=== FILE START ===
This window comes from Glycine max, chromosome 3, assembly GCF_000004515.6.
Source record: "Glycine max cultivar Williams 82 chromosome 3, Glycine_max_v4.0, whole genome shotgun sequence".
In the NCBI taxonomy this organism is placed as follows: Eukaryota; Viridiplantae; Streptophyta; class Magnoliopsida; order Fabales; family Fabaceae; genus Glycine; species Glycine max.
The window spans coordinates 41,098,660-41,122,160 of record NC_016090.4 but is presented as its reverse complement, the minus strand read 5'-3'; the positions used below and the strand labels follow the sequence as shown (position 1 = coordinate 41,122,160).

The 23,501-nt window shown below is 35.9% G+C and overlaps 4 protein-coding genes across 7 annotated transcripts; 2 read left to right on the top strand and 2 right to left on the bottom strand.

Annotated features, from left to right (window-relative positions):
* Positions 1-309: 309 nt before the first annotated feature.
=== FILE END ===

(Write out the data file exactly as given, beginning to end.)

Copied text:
This window comes from Glycine max, chromosome 3, assembly GCF_000004515.6.
Source record: "Glycine max cultivar Williams 82 chromosome 3, Glycine_max_v4.0, whole genome shotgun sequence".
In the NCBI taxonomy this organism is placed as follows: Eukaryota; Viridiplantae; Streptophyta; class Magnoliopsida; order Fabales; family Fabaceae; genus Glycine; species Glycine max.
The window spans coordinates 41,098,660-41,122,160 of record NC_016090.4 but is presented as its reverse complement, the minus strand read 5'-3'; the positions used below and the strand labels follow the sequence as shown (position 1 = coordinate 41,122,160).

The 23,501-nt window shown below is 35.9% G+C and overlaps 4 protein-coding genes across 7 annotated transcripts; 2 read left to right on the top strand and 2 right to left on the bottom strand.

Annotated features, from left to right (window-relative positions):
* Positions 1-309: 309 nt before the first annotated feature.